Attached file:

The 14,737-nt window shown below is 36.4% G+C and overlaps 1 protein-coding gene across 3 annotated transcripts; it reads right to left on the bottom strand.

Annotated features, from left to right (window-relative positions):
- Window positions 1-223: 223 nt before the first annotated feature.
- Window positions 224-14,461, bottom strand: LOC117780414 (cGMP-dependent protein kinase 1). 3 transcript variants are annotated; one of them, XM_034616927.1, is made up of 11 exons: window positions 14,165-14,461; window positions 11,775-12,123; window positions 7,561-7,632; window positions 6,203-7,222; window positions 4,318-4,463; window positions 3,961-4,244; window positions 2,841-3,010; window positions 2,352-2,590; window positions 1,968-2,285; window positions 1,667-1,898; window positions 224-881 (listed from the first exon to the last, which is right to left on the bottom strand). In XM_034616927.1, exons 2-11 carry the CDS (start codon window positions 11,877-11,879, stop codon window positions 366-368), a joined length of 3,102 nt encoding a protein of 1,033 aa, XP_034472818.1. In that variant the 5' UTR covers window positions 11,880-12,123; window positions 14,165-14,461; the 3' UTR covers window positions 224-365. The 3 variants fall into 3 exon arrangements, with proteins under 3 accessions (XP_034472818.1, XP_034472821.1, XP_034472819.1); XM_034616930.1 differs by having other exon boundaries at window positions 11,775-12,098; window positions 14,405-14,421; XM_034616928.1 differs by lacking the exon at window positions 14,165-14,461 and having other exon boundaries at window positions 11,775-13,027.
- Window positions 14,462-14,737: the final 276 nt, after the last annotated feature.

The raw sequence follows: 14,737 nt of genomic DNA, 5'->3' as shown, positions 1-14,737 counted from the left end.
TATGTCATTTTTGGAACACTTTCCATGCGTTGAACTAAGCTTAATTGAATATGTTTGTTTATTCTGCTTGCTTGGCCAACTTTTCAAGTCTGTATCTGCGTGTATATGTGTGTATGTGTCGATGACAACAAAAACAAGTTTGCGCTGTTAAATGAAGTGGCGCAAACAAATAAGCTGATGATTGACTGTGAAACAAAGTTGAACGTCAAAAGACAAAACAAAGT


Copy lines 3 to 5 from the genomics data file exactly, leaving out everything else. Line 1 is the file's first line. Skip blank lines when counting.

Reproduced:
- Window positions 1-223: 223 nt before the first annotated feature.
- Window positions 224-14,461, bottom strand: LOC117780414 (cGMP-dependent protein kinase 1). 3 transcript variants are annotated; one of them, XM_034616927.1, is made up of 11 exons: window positions 14,165-14,461; window positions 11,775-12,123; window positions 7,561-7,632; window positions 6,203-7,222; window positions 4,318-4,463; window positions 3,961-4,244; window positions 2,841-3,010; window positions 2,352-2,590; window positions 1,968-2,285; window positions 1,667-1,898; window positions 224-881 (listed from the first exon to the last, which is right to left on the bottom strand). In XM_034616927.1, exons 2-11 carry the CDS (start codon window positions 11,877-11,879, stop codon window positions 366-368), a joined length of 3,102 nt encoding a protein of 1,033 aa, XP_034472818.1. In that variant the 5' UTR covers window positions 11,880-12,123; window positions 14,165-14,461; the 3' UTR covers window positions 224-365. The 3 variants fall into 3 exon arrangements, with proteins under 3 accessions (XP_034472818.1, XP_034472821.1, XP_034472819.1); XM_034616930.1 differs by having other exon boundaries at window positions 11,775-12,098; window positions 14,405-14,421; XM_034616928.1 differs by lacking the exon at window positions 14,165-14,461 and having other exon boundaries at window positions 11,775-13,027.
- Window positions 14,462-14,737: the final 276 nt, after the last annotated feature.